Essence refers to the divine essence or nature, the very being of God. It is what makes God, God. It is uncreated, eternal, unchangeable, and incomprehensible. This aspect of God is completely transcendent and cannot be truly known or shared with creation due to its absolute otherness. In other words, God's essence is non-communicable.

Energies, on the other hand, refer to divine actions or operations. They are also uncreated and eternal, but unlike the essence, they are immanent and can be experienced by creation. These are the ways that God interacts with the universe, revealing Himself without making His total essence comprehensible. Through these energies, humans can participate in the divine life (theosis or deification). This participation does not mean humans become God in essence, but they are transformed and become “partakers of the divine nature” (2 Peter 1:4) in a relational sense. Hence, God's energies are communicable.

The Greek word Energeia is used eight times in the NT, often translated as energy, and pertains to metaphysical working, operation, or action (BDAG). Energeia as it pertains to God, is synonymous with the operations of the Holy Spirit.

These are the NT occurrences of Energeia as it relates to power of God: Phil 3:21; Col. 1:29, Col 2:12, Eph 1:19, Eph 3:7

Philippians 3:21 (AICNT)
“who will transform the body of our humiliation to be conformed to the body of his glory, according to the working (energeia) by which he is able even to subject all things to himself.”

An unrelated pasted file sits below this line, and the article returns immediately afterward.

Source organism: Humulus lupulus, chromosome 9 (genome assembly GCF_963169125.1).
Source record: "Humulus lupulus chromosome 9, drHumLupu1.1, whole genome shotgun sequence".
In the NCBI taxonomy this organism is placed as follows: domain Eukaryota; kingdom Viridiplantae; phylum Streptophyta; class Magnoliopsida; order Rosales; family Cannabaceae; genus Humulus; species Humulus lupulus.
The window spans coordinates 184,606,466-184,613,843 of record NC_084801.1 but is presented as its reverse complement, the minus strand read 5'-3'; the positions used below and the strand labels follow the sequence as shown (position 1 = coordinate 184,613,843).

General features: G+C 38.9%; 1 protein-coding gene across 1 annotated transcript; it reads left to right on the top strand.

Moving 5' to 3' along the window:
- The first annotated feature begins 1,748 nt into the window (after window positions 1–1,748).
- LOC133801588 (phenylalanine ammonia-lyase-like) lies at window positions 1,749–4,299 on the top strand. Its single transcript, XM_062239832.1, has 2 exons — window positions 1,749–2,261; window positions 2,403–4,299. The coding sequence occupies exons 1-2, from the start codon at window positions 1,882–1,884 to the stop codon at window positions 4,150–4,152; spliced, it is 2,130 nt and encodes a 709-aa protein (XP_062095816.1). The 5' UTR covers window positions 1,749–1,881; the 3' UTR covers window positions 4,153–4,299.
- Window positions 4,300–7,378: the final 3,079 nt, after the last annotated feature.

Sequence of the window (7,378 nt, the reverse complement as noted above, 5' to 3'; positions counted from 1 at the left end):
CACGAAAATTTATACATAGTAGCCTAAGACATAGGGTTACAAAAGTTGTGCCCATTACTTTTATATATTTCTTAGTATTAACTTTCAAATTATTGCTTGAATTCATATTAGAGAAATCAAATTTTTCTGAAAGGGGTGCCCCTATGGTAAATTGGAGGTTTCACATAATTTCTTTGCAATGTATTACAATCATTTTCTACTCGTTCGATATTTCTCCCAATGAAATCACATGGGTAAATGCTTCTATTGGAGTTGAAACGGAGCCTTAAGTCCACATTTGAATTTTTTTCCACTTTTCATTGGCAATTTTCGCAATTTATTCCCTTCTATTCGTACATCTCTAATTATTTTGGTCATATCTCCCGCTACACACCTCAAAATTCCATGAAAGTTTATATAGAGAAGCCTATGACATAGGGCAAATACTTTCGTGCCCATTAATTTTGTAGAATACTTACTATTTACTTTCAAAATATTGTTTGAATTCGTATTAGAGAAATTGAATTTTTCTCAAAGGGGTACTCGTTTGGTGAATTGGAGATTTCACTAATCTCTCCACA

Colossians 1:29 (AICNT)
“For this I toil, struggling with his energy (energeia) that powerfully works within me.”

Colossians 2:12 (ACINT)

“Having been buried with him in baptism, in which you were also raised with him through faith in the activity (energeia) of God, who raised him from the dead;”

 Ephesians 1:19 (AICNT)
“and what is the surpassing greatness of his power toward us who believe, according to the working (energeia) of the might of his strength,”

 Ephesians 3:7 (AICNT)
“of which I became a servant according to the gift of God's grace given to me according to the working of his power. (energeia)


Confusing God who is spirit, with the Holy Spirit

The term 'spirit' in Greek has numerous meanings. In all cases, it is to designate something that is non-physical (meta-physical)

People typically confuse God being spirit, with the Holy Spirit. To say God is spirit is simply to affirm that God is not physical (God is metaphysical). But the Holy Spirit has a different nuance in its contextual use throughout the Bible. It always refers to God in his capacity to act or influence; that is his Energeia. For this reason, I believe it is best to understand Holy Spirit as God's controlling influence rather than the essence, nature, or substance of God. 

Although God's essential nature is not shared with us, his Holy Spirit (energeia) is.

For more on understanding what the Holy Spirit is, see https://controllinginfluence.com.

The Father, the Word, and the Holy Spirit as aspects of God.

Rather than saying, the Holy Spirit is the one God and Father. It is more accurate to say that the Holy Spirit is an aspect of the one God and Father. The power of God is transferrable to others and exerts influence over the universe.